Source 112 (e.g., an excimer laser) can produce a beam of radiation 122. Beam 122 is fed into an illumination system (illuminator) 124, either directly or after having traversed conditioning device 126, such as a beam expander 126, for example. Illuminator 124 may comprise an adjusting device 128 for setting the outer and/or inner radial extent (commonly referred to as σ-outer and σ-inner, respectively) of the intensity distribution in beam 122. In addition, illuminator 124 will generally include various other components, such as an integrator 130 and a condenser 132. In this way, beam 110 impinging on the array of individually controllable elements 104 has a desired uniformity and intensity distribution in its cross section.
It should be noted, with regard to
Beam 110 subsequently intercepts the array of individually controllable elements 104 after being directing using beam splitter 118. Having been reflected by the array of individually controllable elements 104, beam 110 passes through projection system 108, which focuses beam 110 onto a target portion 120 of the substrate 114.
With the aid of positioning device 116 (and optionally interferometric measuring device 134 on abase plate 136 that receives interferometric beams 138 via beam splitter 140), substrate table 106 can be moved accurately, so as to position different target portions 120 in the path of beam 110. Where used, the positioning device for the array of individually controllable elements 104 can be used to accurately correct the position of the array of individually controllable elements 104 with respect to the path of beam 110, e.g., during a scan. In general, movement of object table 106 is realized with the aid of a long-stroke module (course positioning) and a short-stroke module (fine positioning), which are not explicitly depicted in
In an alternative configuration of the embodiment, substrate table 106 may be fixed, with substrate 114 being moveable over substrate table 106. Where this is done, substrate table 106 is provided with a multitude of openings on a flat uppermost surface, gas being fed through the openings to provide a gas cushion which is capable of supporting substrate 114. This is conventionally referred to as an air bearing arrangement. Substrate 114 is moved over substrate table 106 using one or more actuators (not shown), which are capable of accurately positioning substrate 114 with respect to the path of beam 110. Alternatively, substrate 114 may be moved over substrate table 106 by selectively starting and stopping the passage of gas through the openings.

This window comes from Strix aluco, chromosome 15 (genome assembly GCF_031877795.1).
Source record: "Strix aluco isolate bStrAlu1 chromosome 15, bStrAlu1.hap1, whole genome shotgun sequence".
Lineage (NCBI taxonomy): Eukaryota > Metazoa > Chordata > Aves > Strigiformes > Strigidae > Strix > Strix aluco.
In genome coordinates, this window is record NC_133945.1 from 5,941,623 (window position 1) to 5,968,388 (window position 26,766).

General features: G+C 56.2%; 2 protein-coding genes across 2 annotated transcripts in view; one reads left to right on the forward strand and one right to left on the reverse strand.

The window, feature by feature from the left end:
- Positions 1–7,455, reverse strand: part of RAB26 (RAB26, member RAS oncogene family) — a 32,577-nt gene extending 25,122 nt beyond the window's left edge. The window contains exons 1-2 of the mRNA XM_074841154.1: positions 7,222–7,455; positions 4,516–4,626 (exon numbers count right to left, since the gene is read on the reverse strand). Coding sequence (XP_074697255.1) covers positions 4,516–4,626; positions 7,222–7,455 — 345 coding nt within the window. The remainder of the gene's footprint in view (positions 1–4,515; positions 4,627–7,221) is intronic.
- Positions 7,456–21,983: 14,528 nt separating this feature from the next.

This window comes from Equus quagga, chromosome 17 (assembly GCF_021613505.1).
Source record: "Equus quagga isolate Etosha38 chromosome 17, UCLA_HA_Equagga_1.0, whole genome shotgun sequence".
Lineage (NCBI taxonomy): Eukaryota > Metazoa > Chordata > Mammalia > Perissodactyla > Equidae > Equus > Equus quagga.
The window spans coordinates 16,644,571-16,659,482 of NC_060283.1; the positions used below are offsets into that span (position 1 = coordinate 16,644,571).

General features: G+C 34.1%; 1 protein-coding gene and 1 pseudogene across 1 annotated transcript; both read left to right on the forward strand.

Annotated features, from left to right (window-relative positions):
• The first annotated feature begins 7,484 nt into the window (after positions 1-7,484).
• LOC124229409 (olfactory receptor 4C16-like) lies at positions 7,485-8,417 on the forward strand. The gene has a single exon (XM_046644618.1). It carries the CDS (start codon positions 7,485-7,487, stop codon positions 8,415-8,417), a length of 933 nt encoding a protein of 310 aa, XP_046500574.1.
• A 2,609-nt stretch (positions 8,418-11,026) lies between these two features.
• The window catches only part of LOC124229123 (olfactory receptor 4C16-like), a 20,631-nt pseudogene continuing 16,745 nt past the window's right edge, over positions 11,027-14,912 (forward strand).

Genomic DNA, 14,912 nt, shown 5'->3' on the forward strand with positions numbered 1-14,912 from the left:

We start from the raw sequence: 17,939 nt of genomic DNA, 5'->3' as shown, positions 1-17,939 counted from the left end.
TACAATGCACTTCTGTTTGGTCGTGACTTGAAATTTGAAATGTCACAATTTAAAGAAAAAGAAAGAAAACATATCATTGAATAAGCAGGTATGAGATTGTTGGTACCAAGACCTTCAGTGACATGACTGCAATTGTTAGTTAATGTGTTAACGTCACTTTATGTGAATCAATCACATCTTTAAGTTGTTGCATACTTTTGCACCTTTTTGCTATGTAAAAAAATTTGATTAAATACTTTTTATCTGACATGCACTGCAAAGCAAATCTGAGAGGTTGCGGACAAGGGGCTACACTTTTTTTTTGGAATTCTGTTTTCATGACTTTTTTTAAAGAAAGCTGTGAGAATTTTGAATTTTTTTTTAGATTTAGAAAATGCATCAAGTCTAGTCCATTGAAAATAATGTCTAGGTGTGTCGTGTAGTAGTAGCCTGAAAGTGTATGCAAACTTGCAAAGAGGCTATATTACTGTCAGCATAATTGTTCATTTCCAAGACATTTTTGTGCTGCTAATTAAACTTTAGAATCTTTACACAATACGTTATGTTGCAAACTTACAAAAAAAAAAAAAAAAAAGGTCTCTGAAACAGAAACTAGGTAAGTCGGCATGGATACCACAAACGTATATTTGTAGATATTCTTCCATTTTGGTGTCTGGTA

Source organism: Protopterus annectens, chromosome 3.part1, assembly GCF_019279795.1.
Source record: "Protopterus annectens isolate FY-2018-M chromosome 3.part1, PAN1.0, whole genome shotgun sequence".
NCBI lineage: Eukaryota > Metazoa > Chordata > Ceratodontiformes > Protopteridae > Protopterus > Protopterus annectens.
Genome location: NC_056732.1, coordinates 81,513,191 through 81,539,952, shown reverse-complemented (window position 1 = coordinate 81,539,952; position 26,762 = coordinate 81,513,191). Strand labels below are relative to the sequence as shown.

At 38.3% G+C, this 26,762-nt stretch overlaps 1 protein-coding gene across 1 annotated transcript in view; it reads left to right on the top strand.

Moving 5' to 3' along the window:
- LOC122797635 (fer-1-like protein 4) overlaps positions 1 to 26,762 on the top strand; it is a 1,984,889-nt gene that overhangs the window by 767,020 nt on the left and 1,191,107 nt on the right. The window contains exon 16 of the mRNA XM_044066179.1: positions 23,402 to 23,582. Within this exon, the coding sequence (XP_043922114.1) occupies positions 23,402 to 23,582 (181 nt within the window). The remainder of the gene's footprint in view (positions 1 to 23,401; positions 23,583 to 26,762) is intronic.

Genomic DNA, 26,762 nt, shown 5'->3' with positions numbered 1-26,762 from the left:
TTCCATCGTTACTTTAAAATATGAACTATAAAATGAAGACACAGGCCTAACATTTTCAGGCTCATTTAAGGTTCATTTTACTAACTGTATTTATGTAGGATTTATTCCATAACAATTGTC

Although lithography apparatus 100 according to the invention is herein described as being for exposing a resist on a substrate, it will be appreciated that the invention is not limited to this use and apparatus 100 may be used to project a patterned beam 110 for use in resistless lithography.
The depicted apparatus 100 can be used in four preferred modes:
1. Step mode: the entire pattern on the array of individually controllable elements 104 is projected in one go (i.e., a single “flash”) onto a target portion 120. Substrate table 106 is then moved in the x and/or y directions to a different position for a different target portion 120 to be irradiated by patterned beam 110.
2. Scan mode: essentially the same as step mode, except that a given target portion 120 is not exposed in a single “flash.” Instead, the array of individually controllable elements 104 is movable in a given direction (the so-called “scan direction”, e.g., the y direction) with a speed v, so that patterned beam 110 is caused to scan over the array of individually controllable elements 104. Concurrently, substrate table 106 is simultaneously moved in the same or opposite direction at a speed V=Mv, in which M is the magnification of projection system 108. In this manner, a relatively large target portion 120 can be exposed, without having to compromise on resolution.